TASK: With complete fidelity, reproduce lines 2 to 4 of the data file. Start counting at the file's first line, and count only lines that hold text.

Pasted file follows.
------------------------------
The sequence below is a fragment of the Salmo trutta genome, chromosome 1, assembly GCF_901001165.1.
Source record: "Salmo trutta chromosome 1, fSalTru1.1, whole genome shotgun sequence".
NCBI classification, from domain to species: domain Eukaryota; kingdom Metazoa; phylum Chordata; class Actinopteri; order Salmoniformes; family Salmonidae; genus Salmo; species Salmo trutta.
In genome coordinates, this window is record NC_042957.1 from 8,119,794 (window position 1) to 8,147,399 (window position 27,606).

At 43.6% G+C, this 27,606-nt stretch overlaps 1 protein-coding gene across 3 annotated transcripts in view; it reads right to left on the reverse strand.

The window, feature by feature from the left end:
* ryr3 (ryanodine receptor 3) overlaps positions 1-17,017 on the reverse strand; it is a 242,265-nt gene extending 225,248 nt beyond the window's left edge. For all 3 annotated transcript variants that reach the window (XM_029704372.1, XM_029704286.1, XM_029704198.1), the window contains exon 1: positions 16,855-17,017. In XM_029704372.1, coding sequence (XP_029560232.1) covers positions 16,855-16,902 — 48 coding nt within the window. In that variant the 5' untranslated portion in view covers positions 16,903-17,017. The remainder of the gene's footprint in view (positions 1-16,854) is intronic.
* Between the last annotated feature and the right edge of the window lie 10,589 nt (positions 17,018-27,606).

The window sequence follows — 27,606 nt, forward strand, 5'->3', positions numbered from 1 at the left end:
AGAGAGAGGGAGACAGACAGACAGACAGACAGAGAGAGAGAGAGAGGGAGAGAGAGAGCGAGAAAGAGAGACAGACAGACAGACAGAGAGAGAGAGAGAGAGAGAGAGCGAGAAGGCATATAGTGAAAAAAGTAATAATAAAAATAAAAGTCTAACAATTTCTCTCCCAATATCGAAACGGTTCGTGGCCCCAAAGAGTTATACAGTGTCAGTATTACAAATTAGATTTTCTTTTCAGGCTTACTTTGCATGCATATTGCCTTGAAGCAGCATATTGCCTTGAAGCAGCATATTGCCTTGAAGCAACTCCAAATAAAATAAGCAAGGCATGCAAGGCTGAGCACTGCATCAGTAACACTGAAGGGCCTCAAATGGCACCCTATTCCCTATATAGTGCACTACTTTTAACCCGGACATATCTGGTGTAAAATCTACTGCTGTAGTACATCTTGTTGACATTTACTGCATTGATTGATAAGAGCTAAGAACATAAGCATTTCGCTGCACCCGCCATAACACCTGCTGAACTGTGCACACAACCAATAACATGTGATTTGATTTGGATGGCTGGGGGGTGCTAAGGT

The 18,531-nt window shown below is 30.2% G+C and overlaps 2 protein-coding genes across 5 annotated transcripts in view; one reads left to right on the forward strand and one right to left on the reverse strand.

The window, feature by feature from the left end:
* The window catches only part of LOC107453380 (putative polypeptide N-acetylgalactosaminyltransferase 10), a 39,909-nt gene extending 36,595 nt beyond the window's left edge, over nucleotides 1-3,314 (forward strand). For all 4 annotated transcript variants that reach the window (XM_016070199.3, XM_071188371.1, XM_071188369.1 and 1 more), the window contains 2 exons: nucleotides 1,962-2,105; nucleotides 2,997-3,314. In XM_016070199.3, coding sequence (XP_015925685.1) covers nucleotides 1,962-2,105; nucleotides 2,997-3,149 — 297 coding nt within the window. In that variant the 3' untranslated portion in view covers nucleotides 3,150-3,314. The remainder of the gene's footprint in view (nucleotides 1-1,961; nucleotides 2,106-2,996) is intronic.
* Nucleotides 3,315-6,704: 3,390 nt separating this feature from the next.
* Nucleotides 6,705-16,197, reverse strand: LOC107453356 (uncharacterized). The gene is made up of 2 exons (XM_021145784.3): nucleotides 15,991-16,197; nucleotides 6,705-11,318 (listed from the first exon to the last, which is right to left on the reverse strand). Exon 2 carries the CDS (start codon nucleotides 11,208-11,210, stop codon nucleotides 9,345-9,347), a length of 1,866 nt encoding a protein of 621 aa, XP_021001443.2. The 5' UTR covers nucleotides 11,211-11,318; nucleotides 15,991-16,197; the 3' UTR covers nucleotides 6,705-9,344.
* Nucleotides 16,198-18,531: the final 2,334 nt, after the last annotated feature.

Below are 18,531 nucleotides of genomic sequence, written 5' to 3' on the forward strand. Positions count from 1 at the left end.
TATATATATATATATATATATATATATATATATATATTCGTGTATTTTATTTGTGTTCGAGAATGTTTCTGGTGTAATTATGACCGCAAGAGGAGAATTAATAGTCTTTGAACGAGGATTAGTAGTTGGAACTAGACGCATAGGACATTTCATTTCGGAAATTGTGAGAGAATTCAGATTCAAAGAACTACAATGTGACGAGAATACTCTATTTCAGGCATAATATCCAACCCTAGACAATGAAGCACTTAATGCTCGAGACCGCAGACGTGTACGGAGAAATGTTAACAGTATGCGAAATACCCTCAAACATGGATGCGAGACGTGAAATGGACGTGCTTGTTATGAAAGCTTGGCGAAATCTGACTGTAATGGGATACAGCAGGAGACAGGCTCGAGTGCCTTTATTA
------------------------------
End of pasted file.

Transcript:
Source record: "Salmo trutta chromosome 1, fSalTru1.1, whole genome shotgun sequence".
NCBI classification, from domain to species: domain Eukaryota; kingdom Metazoa; phylum Chordata; class Actinopteri; order Salmoniformes; family Salmonidae; genus Salmo; species Salmo trutta.
In genome coordinates, this window is record NC_042957.1 from 8,119,794 (window position 1) to 8,147,399 (window position 27,606).